After the demise this week of a Senate bid to kill U.S. EPA’s mercury regulations for power plants, the utility sector has been left wondering whether there will be a Plan B for changing the rule that it has blamed for the closure of several coal-fired power plants around the country.
The chances for a second try in Congress appear to be slim.
Sens. Lamar Alexander (R-Tenn.) and Mark Pryor (D-Ark) have proposed a bill that would delay implementation of the co-called Utility MACT rule until 2018, and some of the moderate Democrats who voted against Sen. James Inhofe’s (R-Okla.) resolution of disapproval this week have expressed an interest in it.
But unlike Inhofe’s measure, the bill might not even come to the Senate floor for a vote. It is unlikely it would be vetted by the Environment and Public Works Committee, headed by Sen. Barbara Boxer (D-Calif.). It might be offered as an amendment to another bill but would need 60 votes to be adopted.
And all that assumes it is ever introduced at all. Alexander and Pryor say they first plan to send a letter to President Obama asking him to issue an executive order providing the entire U.S power sector with an additional two years to comply with the rules.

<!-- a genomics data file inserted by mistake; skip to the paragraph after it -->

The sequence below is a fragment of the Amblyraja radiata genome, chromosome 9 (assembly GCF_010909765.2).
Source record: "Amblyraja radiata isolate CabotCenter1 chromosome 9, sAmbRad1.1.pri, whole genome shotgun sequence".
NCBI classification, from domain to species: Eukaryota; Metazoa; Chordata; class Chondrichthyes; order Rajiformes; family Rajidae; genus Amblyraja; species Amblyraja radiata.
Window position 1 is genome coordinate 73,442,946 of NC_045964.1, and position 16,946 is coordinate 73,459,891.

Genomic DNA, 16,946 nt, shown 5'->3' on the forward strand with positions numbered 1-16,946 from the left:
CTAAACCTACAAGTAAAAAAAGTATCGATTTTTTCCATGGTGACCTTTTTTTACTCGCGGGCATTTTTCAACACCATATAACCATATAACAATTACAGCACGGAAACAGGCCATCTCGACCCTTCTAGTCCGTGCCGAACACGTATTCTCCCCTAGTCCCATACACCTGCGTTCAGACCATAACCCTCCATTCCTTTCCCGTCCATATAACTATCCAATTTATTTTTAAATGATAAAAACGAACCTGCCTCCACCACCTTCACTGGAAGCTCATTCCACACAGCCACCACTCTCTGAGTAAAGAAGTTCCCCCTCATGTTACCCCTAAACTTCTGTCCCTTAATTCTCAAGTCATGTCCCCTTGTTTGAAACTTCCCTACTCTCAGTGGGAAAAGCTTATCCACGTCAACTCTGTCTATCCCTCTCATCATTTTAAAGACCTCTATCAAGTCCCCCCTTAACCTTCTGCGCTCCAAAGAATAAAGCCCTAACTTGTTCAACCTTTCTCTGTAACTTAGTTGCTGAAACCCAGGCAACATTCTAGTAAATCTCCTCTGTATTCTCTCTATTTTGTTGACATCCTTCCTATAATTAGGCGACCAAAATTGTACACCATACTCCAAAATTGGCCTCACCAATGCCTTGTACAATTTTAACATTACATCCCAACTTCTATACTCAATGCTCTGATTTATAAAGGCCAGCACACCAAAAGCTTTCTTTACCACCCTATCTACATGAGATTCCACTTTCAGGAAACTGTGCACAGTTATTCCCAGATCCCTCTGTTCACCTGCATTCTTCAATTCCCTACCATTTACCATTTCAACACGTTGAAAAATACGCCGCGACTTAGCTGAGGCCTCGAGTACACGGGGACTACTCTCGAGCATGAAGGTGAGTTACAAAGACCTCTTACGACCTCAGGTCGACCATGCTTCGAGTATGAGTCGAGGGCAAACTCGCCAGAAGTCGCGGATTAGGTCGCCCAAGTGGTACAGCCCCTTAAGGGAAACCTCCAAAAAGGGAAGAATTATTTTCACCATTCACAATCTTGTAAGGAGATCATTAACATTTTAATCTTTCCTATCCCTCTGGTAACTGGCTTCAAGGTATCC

An aide to Alexander said the senators expected to write to Obama next week.
But both environmentalists and die-hard coal advocates — in a rare moment of comity — say the Clean Air Act would not allow Obama to comply with that request, even if he wanted to.
“The president would not have the authority to approve a blanket two-year extension without meeting the statutory criteria and conditions,” said John Walke, clean air director for the Natural Resources Defense Council. These include a determination that the rule is not technologically feasible in the time allotted and that requiring power plants to meet the statutory deadline would cause a national security risk.
A Republican aide on the Environment and Public Works Committee said that if Obama tried to assume the authority Pryor and Alexander ascribe to him, it would only lead to litigation and increased uncertainty for utilities.
“The Clean Air Act does not provide for this kind of idea of an executive order extending the compliance time frames,” he said. “It is fanciful.”
Nor is there agreement that the three-year delay would be an improvement over the status quo.